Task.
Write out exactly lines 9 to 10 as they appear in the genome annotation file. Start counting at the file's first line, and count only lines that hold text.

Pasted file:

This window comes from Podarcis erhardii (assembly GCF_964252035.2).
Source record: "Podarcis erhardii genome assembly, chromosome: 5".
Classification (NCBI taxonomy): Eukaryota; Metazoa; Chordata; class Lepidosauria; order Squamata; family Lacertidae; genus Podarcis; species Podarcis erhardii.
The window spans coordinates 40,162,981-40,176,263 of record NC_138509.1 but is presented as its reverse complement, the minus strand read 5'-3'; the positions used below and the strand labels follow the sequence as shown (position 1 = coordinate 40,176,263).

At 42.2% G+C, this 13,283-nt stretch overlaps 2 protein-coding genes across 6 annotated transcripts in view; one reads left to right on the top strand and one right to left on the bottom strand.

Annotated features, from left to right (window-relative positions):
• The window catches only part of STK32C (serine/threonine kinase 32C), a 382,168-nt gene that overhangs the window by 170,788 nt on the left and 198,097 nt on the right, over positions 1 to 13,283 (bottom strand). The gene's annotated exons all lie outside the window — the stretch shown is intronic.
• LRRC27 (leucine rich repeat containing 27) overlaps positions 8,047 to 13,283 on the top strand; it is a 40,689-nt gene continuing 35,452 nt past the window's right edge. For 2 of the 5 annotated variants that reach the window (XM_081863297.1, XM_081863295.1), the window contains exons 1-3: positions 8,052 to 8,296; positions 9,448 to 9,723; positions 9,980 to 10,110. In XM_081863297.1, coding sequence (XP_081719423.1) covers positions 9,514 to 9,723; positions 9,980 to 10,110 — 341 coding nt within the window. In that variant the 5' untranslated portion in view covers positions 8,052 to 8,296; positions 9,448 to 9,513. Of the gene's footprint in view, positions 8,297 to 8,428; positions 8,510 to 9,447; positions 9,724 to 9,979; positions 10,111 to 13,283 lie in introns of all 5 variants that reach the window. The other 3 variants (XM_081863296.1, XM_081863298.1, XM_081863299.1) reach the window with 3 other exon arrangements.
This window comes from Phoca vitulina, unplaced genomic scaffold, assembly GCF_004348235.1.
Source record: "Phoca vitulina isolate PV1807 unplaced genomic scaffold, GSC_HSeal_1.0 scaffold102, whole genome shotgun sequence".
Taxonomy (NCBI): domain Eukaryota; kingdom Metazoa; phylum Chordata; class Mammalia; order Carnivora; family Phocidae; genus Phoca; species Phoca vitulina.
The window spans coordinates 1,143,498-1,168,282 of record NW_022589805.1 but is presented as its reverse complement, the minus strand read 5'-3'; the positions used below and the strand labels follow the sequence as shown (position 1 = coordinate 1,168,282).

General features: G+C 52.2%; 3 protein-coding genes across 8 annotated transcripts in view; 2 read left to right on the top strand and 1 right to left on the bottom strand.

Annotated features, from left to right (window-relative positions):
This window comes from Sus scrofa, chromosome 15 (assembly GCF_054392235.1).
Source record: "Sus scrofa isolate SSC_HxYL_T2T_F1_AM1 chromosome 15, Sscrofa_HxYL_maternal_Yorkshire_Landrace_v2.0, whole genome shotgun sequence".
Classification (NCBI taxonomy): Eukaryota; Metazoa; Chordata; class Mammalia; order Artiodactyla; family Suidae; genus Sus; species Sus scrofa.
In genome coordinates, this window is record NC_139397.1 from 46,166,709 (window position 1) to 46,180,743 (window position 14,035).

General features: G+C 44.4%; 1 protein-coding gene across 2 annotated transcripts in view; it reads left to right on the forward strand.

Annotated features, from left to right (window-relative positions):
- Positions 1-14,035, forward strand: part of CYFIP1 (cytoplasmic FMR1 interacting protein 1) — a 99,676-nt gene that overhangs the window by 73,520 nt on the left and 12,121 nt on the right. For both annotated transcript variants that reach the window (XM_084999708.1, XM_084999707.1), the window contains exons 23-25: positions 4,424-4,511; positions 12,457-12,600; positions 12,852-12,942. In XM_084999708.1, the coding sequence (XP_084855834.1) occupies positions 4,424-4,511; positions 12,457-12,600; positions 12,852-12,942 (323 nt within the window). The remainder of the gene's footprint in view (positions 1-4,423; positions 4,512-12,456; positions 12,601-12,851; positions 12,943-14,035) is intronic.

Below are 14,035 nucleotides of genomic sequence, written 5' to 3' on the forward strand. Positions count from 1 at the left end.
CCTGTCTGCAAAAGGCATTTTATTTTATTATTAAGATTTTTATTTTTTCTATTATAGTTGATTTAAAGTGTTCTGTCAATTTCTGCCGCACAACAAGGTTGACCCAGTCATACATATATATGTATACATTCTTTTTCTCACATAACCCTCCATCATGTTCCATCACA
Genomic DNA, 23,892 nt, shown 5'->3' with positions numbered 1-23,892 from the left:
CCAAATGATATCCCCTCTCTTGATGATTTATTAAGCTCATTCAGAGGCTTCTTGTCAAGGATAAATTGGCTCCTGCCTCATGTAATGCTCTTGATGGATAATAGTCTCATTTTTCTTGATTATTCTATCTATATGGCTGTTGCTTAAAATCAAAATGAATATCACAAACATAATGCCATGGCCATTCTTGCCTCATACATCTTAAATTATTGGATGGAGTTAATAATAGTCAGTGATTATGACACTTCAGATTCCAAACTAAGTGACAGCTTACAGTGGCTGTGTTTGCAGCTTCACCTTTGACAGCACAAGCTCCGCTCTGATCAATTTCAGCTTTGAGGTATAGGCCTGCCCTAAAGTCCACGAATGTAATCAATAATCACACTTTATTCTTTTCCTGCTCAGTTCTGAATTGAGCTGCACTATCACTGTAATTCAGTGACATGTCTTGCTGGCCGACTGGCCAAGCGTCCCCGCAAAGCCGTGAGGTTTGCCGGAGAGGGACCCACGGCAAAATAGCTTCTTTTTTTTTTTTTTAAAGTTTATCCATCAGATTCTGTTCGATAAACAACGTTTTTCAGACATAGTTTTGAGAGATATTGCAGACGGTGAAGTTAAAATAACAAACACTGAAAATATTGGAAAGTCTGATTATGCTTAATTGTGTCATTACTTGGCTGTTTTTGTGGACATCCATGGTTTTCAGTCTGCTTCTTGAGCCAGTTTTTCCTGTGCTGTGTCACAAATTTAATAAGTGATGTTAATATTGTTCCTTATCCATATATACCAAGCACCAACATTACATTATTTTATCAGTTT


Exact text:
This window comes from Phoca vitulina, unplaced genomic scaffold, assembly GCF_004348235.1.
Source record: "Phoca vitulina isolate PV1807 unplaced genomic scaffold, GSC_HSeal_1.0 scaffold102, whole genome shotgun sequence".